An Emblematic Piece
Without a doubt the Patek Philippe World Time watch represents a masterpiece in the world of watch making and a technical feat for lovers of useful complications. Just by looking at it, one can appreciate its absolute beauty but thanks to its practical functions, it is considered to be a great help because its mechanism allows its proud owner to tell the time in the main capitals of the world with just one simple movement.
The local time shown by the hour and minute hands corresponds to the location that appears in front of the 12 hour index on the city dial. The time is set using the crown in conjunction with the 24-hour dial, which allows the distinction between a.m. and p.m. Changing the time is easy by simply pressing the button located at 10 o’clock.
Its mechanism was created by the Geneva watchmaker Louis Cottier at the beginning of the 1930s. Cottier offered his invention to Patek Philippe, who in 1959 obtained the Swiss patent. Later, following Cottier’s second intervention, in which he was able to show two time zones at the same time, he inspired the development of the Calatrava Travel watch in the 1990s. In 1999, Patek Philippe developed a new patented mechanism, which optimized the Caliber 240 HU (HU stands for Heure Universelle) by disconnecting the world time mechanism, composed of discs of the cities and the 24 hours, from the gear train of the watch. The precision of the caliber and the movement of the minute hand therefore were no longer affected by changing from one time zone to another In 2000, Patek Philippe used this movement to re-launch the World Time in his standard collection, which we can now see that this year’s World Watch Exhibition and at the Baselworld Jewelry Exhibition.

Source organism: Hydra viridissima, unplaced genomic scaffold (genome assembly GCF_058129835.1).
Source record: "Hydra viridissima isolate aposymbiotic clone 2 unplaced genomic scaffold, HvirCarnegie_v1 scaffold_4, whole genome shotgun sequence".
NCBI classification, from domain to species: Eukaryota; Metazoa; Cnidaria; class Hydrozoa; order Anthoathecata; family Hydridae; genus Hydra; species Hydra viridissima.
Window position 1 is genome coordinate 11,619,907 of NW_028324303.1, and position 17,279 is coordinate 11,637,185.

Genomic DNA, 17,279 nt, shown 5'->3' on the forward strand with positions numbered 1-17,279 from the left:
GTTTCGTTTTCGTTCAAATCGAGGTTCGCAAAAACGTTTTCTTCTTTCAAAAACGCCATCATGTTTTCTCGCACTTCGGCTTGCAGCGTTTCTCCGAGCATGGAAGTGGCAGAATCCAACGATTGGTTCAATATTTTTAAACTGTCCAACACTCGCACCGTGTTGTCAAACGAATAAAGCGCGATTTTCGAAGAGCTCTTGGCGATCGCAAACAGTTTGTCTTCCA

Its spectacular design accompanies 18-carat yellow gold, the enamel cloisonné center is handmade with a motif of the map of the world that represents the rarity of associating a dial with cloionné enamel and the complication of a World Time watch capable of seducing so many art lovers. Given the complexity of the creation of a cloisonné enamel dial, the annual production of this timepiece will be limited.
These types of watch whose predecessor models reach astronomical prices at international auctions are once again included in the current collection of the Geneva manufacturer.
Text: Rafael Luna Grajeda ± Photo: Patek Philippe.